Let’s Move – For Babybug, Ladybug: They want finger plays and action rhymes: energetic poems for children to act out, connecting language with simple, playful movements. Their guidelines say, “Your rhyme might invite children to act out parts of a daily routine (cooking, dressing, riding a bus, etc.), to imagine the life of a community helper, to embody an animal, a construction vehicle, the wind, the ocean—or something else entirely.”

Winter Stories – For Ladybug: They want short stories, retellings of folk tales, rebus stories, and nonfiction for young children to enjoy during the winter season. Their guidelines say, “Send us stories of children playing outside in the snow or celebrating winter holidays, or cozy tales that are just right at the end of a chilly day. Stories for and about children who live in warm places and may sometimes tire of snow-filled seasonal tales are welcome, too.” 
Journeys – For Spider: They want stories, poems, and short plays about going on a journey—whether a quest through an enchanted land, a move to a new home, or simply an afternoon spent traversing one’s own backyard. “We’re looking for pieces with humorous or fantastical takes on the concept of journeys, as well as those that take a quieter, more thoughtful look at children’s feelings during times of movement and transition”, according to their guidelines.

Ancient Civilizations – For Spider: They are looking for stories, nonfiction, and activities about ancient civilizations. “We want writing that takes us beyond crumbling ruins and shows our readers what it was like to visit a Maya temple, construct an Egyptian pyramid, or live at the height of artistic excellence in Greece. Show us the invention of aqueducts, letters, numbers, and more. We also welcome myths and legends, stories about archaeologists, and fun and quirky things you won’t find in history class. Please provide a list of sources with your submission”, according to their guidelines.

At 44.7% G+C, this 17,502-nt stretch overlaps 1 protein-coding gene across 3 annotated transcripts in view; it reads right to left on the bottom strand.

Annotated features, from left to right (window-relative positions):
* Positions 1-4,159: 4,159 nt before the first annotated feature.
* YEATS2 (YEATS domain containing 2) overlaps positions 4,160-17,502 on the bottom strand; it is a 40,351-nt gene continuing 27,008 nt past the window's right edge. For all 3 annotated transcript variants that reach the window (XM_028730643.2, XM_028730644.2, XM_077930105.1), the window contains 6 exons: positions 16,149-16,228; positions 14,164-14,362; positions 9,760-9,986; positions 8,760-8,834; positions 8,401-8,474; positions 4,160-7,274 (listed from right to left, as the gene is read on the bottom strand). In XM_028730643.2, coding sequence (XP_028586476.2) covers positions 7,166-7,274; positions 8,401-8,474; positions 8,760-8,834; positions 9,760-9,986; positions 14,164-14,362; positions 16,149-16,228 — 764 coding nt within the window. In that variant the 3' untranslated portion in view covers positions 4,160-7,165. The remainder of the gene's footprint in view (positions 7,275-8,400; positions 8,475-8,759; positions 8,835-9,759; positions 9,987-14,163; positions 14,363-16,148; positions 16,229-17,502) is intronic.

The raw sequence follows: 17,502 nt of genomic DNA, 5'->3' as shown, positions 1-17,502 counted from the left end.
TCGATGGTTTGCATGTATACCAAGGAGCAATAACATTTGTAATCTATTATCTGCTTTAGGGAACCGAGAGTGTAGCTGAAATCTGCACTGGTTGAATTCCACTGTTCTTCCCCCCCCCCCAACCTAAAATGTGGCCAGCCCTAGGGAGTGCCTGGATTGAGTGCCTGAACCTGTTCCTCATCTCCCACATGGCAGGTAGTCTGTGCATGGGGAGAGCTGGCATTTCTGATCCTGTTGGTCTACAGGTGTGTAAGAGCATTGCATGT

Animals, Animals – For Cricket: They are looking for middle-grade fiction, nonfiction, and poetry featuring an animal. Their guidelines say, “We are looking for dog stories, horse stories, stories about caring for an injured animal, encounters with backyard or more exotic animals—whatever will appeal to our young readers. We particularly welcome contemporary fiction of 1500-1800 words with child characters in the age range of Cricket readers, but we are also interested in historical fiction, myths and legends, and fantasy—e.g., a story about a young medieval falconer, or a humorous fantasy with a troublesome dragon.”

Yikes! – For Cricket: They want middle-grade fiction, nonfiction, and poetry about mysterious goings-on, hair-raising adventures, and narrow escapes that make you scream “Yikes!” Their guidelines say, “We are looking for stories about ghosts, haunted houses, creepy monsters, and daring escapades with friends. We also invite stories about more realistic dangers or situations calling upon a character’s determination and courage, or even stories where the danger is more social than physical—e.g., the risk of nearly losing a friend, a place on a team, or of being embarrassed at school. We welcome any genre: contemporary fiction, historical fiction, myth and legend, true adventure, science fiction (with main characters in the age range of Cricket readers), and fantasy.” 
Deadline: 1 November 2019
Length: Varies
Pay: Up to $0.25/word for fiction, $3/line for poetry
Details here.

Ninth Letter: Borderlessness